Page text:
Environmental Analysis For 500 Turk St. Project Now Available To Public

A draft environmental analysis of plans for demolishing the tire shop at Turk and Larkin streets to make way for a nearly 100 percent affordable housing development is available for public review.

The draft environmental impact report was issued by SF Planning in late November, and a public hearing on its adequacy is scheduled for January 11, 2018. 

Rendering: David Baker Architects

The project developer, Tenderloin Neighborhood Development Corporation, is working its way through the environmental review process, which it hopes to complete by summer of 2018, spokesperson Sarah White told us.

Once the analysis is complete, TNDC “will work on assembling financing with the goal of starting construction in late 2019 or early 2020,” White said.

TNDC and the project’s architect, David Baker Architects, have hosted a couple of community meetings to receive feedback on the proposal and better understand the local perspective on the location and its importance to the neighborhood.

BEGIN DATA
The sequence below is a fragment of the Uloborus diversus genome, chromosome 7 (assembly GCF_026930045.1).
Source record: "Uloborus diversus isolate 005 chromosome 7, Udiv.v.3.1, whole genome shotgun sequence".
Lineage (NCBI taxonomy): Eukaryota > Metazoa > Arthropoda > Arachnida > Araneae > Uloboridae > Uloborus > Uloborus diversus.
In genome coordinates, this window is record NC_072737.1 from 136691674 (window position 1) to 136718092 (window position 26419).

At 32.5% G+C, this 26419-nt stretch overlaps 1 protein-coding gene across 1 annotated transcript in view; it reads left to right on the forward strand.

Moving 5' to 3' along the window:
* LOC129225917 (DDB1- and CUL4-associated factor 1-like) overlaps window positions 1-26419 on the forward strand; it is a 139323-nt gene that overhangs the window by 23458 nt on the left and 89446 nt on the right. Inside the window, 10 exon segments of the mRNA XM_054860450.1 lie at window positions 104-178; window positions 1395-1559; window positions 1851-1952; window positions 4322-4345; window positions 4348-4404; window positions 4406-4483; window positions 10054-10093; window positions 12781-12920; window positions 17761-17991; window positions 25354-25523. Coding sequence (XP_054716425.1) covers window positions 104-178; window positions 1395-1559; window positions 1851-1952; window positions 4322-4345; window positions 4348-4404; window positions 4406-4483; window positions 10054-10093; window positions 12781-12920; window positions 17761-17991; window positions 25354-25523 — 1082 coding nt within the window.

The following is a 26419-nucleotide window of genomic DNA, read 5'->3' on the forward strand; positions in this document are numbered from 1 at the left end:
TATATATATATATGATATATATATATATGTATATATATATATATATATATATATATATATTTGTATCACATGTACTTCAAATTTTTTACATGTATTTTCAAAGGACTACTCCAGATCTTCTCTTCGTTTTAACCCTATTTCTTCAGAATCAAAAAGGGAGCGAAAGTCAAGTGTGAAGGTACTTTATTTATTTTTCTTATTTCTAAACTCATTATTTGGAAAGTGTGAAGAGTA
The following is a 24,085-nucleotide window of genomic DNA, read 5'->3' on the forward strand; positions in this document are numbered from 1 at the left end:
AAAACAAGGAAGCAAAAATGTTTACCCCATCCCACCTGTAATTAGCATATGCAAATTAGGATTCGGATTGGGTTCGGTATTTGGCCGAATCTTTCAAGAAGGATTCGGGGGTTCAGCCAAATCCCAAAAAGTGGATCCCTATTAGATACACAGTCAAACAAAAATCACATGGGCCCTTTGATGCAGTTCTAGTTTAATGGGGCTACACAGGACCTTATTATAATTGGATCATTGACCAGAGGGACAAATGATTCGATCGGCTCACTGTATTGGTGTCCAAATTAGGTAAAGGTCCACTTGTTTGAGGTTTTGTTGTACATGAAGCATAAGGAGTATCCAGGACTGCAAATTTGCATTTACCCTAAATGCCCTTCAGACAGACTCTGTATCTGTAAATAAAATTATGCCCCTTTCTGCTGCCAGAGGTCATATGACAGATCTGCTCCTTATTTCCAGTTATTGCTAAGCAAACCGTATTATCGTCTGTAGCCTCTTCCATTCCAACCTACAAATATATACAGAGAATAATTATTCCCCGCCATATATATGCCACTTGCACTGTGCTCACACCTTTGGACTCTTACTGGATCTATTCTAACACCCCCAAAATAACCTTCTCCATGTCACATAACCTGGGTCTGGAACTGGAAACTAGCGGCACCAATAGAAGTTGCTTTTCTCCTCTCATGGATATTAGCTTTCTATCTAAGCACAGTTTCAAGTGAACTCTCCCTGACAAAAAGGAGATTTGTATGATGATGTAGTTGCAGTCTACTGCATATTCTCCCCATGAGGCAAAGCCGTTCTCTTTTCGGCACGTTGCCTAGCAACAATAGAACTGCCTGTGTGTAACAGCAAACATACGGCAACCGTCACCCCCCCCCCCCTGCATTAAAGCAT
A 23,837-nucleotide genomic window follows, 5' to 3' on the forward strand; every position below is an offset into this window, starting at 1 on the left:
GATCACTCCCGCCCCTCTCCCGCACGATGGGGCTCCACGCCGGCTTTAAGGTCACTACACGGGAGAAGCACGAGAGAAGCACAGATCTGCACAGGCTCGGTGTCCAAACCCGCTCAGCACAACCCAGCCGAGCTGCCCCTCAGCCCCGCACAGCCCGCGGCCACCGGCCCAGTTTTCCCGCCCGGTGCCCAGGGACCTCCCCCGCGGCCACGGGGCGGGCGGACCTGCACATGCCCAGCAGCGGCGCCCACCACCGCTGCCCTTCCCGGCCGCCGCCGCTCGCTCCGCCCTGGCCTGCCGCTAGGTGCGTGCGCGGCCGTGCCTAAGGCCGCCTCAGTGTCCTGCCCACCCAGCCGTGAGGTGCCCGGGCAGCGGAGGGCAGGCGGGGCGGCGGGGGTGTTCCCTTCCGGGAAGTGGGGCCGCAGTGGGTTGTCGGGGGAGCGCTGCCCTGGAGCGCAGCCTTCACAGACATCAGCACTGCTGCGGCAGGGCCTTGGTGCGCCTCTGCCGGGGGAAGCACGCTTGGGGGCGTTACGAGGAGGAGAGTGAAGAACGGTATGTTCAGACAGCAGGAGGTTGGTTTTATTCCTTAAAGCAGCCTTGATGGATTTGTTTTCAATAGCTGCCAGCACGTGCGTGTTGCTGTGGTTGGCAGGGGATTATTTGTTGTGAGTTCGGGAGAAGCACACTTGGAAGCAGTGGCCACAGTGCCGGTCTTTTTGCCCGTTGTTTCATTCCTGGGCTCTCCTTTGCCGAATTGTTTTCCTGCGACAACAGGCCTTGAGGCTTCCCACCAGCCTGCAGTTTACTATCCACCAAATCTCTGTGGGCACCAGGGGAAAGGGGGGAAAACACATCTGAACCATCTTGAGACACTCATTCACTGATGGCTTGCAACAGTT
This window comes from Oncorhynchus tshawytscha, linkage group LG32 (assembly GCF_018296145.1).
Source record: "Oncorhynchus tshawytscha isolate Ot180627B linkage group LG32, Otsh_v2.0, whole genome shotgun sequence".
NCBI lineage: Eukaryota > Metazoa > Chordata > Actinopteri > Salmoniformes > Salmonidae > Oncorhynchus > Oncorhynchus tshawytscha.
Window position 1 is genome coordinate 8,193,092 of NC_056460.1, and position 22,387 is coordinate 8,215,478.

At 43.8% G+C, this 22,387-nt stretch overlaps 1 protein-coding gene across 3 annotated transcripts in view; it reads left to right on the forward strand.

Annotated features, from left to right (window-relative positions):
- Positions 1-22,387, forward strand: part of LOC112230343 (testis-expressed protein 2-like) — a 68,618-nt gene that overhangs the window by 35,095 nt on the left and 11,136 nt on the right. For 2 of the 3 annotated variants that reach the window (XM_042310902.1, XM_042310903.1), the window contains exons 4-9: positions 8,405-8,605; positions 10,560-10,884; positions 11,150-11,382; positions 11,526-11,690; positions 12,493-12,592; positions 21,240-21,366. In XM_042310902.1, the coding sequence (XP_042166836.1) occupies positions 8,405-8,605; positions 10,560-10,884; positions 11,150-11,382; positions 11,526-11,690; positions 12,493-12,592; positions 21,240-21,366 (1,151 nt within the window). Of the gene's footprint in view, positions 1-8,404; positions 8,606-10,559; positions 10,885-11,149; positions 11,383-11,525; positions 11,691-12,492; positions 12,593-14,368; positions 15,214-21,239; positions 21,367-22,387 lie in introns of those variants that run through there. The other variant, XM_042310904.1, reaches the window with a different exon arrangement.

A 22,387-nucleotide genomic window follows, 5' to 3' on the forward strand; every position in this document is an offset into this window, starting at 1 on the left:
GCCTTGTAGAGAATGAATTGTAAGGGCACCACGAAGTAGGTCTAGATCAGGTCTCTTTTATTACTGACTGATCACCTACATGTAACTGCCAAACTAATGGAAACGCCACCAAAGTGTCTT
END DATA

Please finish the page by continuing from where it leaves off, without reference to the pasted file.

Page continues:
The current plans are to demolish the existing one- to two-story tire and auto services center on site and construct a new building with 108 residential units, 2,600 square feet of ground-floor retail space, and more than 8,800 square feet of common residential space, 5,240 of which would be outdoors. 

Ground floor and open space plan for 500 Turk St. | Image: SF Planning

All but one of the proposed residential units would be affordable. The development would include 23 studio units, 21 one‐bedroom units, 50 two‐bedroom units, and 14 three‐bedroom units.

After a meeting between the owner, architect, and contractor, it was decided to remove the bay overhanging the entrance, David Baker associate Won Young Kim told us.

The bay overhanging the entrance in this rendering may not be included in the final design | Rendering: David Baker Architects

The team is also still deciding on the palette and pattern for the brickwork, Kim said.  

There will be continuing opportunities for community engagement as the project progresses.

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Environmental analysis for 500 turk st project now available to public